Day & Age is the third studio album by American rock band The Killers, released on November 18, 2008 by Island Records. Frontman and lead vocalist Brandon Flowers stated that it is the band's "most playful record." To date, Day & Age has sold over three million copies worldwide. Following the release of the album, the band embarked on the Day & Age World Tour.
The band began writing the tracks for Day & Age while on the road during the Sam's Town tour. Producer Stuart Price had worked on some Killers remixes, but the band had still never met him until they connected in London in 2006. Price and the band had dinner, before returning to his home studio and recording the lead single "Human" in just two hours. Work on the album was conducted on an international basis; demos that were made in Las Vegas were sent to producer Price in London over the Internet, who would then call back to discuss the recordings. With the album largely done, the Killers met at their Las Vegas studio in May 2008 to put the finishing touches on the album. Flowers stated that the concept for the album is a "continuation" of Sam's Town, saying "it's like looking at Sam's Town from Mars".
When asked where the album's title came from, Flowers replied, "I don't know. You wait for moments. I just wait for it to come, and I knew that [Day & Age] was right when I had it." The album's title is also part of the lyrics to two of the album's tracks: "Neon Tiger" and "The World We Live In."
The Killers selected Paul Normansell to create the artwork for the album. Portraits of the band members themselves are included in the album. These portraits can be seen at various parts of the "Human" video, as well as the cover of Day & Age and the CD insert. On December 8, 2008, Rolling Stone named the album cover for Day & Age the best album cover of 2008. On December 15, Rolling Stone readers voted Day & Age the Album of the Year.
In September 2009, Flowers commented on the album, stating:
"It sits well with our other two albums. It's obviously a little more on the pop end of things; it's not quite as masculine as Sam's Town, but I like it. "Spaceman" is such a playful tune, it makes my body do things I've never done before. "Human" is one of our best recordings so far. I don't think we've made our best album yet, and that makes me happy, to know it's still out there."
The first single from the album, "Human", was released to radio on September 22, 2008, and became available for download on September 30, 2008. The band performed "Human" and "Spaceman" on the October 4, 2008 episode of Saturday Night Live. They released the video for "Human" in October 2008.
"Spaceman" was released for download on November 4, 2008 in the US. The vinyl edition was released in the US on November 18, 2008, and included a free download of the album from Island Records. The music video was released in January 2009.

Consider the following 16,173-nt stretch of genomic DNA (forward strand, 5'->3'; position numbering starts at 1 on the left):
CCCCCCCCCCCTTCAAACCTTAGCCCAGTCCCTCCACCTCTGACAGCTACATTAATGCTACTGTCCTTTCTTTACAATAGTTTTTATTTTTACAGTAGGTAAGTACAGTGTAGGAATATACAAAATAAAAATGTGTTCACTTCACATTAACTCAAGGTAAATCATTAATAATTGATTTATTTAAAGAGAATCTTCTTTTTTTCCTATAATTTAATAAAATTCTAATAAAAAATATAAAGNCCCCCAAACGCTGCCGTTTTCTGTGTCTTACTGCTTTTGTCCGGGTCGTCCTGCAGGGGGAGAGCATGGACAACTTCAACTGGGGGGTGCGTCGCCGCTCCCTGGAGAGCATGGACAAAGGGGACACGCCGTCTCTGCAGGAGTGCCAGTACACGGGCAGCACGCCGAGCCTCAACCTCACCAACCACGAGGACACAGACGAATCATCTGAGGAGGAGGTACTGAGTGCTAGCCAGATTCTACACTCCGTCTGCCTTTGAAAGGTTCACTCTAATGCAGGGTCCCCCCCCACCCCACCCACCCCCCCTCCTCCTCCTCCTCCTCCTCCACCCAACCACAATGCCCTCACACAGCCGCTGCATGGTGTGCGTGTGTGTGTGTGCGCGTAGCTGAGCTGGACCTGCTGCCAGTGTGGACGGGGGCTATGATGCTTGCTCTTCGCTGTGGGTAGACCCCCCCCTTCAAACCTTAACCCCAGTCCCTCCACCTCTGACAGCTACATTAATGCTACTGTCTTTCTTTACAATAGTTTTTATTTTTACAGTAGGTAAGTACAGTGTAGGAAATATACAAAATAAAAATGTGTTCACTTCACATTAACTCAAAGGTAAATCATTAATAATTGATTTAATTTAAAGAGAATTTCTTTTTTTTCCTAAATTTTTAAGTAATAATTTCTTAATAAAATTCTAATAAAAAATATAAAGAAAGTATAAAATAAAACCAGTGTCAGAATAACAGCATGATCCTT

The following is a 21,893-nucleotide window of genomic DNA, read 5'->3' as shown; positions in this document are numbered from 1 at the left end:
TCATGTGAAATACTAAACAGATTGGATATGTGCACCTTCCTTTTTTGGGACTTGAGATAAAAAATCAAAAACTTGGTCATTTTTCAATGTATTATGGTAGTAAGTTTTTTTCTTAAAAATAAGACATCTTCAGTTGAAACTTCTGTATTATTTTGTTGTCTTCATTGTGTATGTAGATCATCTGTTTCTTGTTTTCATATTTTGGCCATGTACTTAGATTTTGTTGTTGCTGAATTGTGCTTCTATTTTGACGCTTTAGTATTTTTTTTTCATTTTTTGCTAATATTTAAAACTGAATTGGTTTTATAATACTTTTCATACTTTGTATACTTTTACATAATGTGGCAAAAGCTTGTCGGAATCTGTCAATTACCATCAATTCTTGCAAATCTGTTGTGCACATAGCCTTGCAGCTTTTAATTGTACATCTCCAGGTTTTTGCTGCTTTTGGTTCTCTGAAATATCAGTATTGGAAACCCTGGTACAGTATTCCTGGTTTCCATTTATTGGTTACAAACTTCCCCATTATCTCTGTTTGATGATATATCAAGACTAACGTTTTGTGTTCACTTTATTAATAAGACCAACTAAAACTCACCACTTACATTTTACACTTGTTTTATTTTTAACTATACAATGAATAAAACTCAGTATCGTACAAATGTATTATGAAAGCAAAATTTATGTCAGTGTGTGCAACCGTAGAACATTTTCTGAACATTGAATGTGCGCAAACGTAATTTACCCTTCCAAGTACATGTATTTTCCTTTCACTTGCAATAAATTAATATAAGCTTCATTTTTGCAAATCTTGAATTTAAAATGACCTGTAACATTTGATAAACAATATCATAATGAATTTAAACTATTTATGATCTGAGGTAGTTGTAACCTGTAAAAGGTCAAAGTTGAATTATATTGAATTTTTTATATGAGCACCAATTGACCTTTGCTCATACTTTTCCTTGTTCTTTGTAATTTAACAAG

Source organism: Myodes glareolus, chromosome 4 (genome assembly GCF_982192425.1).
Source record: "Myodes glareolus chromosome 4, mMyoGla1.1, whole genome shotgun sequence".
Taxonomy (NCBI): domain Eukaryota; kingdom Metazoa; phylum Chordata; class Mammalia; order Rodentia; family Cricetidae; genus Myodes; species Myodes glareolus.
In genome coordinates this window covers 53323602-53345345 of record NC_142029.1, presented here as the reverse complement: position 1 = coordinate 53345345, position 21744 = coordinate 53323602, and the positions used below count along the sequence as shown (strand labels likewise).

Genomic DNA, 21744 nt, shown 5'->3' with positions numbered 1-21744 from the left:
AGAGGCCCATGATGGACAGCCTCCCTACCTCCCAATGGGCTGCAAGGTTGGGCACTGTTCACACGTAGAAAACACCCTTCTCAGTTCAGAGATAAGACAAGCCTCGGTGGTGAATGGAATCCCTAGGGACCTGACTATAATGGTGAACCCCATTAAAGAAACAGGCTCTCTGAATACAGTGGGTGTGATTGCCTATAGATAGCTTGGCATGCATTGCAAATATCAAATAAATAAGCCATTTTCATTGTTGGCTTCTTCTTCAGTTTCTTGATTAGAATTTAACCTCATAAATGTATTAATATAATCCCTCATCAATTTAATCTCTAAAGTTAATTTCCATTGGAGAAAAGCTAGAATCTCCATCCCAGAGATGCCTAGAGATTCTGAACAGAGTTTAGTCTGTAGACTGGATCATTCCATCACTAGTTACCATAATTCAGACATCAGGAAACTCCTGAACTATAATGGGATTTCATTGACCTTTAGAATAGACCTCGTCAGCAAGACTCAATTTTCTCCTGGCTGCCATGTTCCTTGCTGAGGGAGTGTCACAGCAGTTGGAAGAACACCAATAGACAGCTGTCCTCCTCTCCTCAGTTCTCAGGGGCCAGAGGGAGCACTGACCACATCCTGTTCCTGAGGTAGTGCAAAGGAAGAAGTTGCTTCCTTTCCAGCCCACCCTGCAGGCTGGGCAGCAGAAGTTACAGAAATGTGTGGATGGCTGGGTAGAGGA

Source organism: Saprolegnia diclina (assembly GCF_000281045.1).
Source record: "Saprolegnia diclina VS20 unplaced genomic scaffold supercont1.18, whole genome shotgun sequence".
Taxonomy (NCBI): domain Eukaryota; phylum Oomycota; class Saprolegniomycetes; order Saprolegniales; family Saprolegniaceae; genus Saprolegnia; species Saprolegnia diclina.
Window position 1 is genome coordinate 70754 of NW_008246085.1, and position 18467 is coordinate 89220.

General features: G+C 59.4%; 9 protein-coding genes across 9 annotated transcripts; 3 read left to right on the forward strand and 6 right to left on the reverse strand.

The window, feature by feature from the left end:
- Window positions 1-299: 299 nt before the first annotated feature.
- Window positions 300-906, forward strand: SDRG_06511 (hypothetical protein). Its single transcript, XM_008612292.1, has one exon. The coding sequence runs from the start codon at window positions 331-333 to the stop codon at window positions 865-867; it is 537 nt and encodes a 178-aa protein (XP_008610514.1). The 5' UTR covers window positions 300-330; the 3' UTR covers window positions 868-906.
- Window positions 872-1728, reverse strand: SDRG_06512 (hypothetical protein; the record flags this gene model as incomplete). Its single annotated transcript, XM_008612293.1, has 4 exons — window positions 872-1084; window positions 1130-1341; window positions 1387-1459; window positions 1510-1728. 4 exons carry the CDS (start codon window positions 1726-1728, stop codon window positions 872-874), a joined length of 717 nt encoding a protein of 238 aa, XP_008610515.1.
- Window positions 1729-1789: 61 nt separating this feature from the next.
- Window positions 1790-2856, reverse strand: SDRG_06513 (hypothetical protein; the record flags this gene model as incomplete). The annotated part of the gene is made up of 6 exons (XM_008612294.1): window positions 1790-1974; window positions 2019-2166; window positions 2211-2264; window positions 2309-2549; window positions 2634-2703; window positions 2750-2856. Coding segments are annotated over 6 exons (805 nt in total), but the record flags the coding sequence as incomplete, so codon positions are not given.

The third single varies from country to country. "The World We Live In" is the third single in Europe and Australia while "A Dustland Fairytale" is the third single in the United States. The single "The World We Live In" has been described as "a song that gives you a disney/floating in the air feeling" by music critic Brian Narvaez.
As with the album cover, the singles' covers were designed by Paul Normansell and consist of the same individual band member images that appear in the album's booklet. Dave Keuning's picture was used for the "Human" cover, and the "Spaceman" cover was Brandon Flowers. Ronnie Vannucci's picture features on the single "The World We Live In". Mark Stoermer is on the cover for the single, "A Dustland Fairytale".
Additionally, the band released a video for "Goodnight, Travel Well" in partnership with MTV EXIT, UNICEF, and USAID in order to raise awareness about human trafficking. It premiered globally on MTV on July 13, 2009 and on UNICEF's YouTube page the next day.
Critical response to Day & Age was mostly positive.USA Today, which gave the album three-and-a-half stars, called the album "outstanding" and a "fresh and immediate arena-rock triumph". The newspaper continued, "The sound isn't just bigger, it's transnational, yielding the kind of radiant, whip-smart rock album you seldom hear in this day and age."Billboard called Day & Age a "gamble" and said "if nothing else, this band keeps fans on their toes, and they're likely to buy in for another round."Entertainment Weekly gave the album a B+, commenting on the albums' influences from Duran Duran, Bono and David Bowie and ultimately saying "Like Vegas itself, Day & Age sometimes leans toward sensory overload. But the pull of its showgirls-and-fool's-gold glory is undeniable." Stacey Anderson of Spin called it "a respectably vivacious dance-rock album." Michael Franco at PopMatters stated "The bulk of the album, though, sees the Killers doing what they do best: crafting new wave dance songs that sound like lost classics from the '80s."Drowned in Sound reviewer Andrzej Lukowski described the album as "breezy synth pop" and as a "simple, fun album".
Day & Age debuted at number six on the US Billboard 200, selling 193,000 copies in its first week. The album was certified gold by the Recording Industry Association of America (RIAA) on January 27, 2009, and by July 2012, it had sold 774,000 copies in the United States.Day & Age debuted at number one on the UK Albums Chart with 200,299 copies sold in its first week, becoming the band's third consecutive number-one studio album on the chart. On February 12, 2010, it was certified four-times platinum by the British Phonographic Industry (BPI). The album had sold 1,246,822 copies in the United Kingdom as of September 2012.
^"Czech Albums – Top 100". ČNS IFPI. Note: On the chart page, select 200910 on the field besides the word "Zobrazit", and then click over the word to retrieve the correct chart data. Retrieved February 9, 2016.